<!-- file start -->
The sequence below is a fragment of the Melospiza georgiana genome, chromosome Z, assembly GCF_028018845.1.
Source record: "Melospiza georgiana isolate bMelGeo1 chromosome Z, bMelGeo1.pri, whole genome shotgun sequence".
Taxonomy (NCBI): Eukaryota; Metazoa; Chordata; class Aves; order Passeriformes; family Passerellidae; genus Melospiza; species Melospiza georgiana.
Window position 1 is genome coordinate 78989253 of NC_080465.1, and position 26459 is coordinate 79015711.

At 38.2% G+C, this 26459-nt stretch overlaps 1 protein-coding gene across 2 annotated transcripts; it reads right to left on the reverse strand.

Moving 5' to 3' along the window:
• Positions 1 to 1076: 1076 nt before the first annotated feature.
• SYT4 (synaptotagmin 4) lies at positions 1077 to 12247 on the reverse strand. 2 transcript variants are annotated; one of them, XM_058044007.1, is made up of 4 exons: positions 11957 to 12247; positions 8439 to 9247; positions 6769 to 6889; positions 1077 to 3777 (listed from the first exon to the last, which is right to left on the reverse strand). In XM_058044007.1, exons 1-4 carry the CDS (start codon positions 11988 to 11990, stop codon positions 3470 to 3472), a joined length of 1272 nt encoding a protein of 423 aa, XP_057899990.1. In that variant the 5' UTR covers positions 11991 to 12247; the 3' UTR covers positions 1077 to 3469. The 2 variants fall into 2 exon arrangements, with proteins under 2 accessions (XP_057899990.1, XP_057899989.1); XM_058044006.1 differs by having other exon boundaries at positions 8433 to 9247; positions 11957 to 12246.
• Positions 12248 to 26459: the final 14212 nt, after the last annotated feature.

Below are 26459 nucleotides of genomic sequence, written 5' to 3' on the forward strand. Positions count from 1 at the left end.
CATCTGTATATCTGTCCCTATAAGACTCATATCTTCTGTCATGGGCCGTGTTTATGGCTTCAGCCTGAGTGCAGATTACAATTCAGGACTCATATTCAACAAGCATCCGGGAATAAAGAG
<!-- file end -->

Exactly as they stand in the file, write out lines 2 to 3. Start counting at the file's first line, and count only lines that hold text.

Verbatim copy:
Source record: "Melospiza georgiana isolate bMelGeo1 chromosome Z, bMelGeo1.pri, whole genome shotgun sequence".
Taxonomy (NCBI): Eukaryota; Metazoa; Chordata; class Aves; order Passeriformes; family Passerellidae; genus Melospiza; species Melospiza georgiana.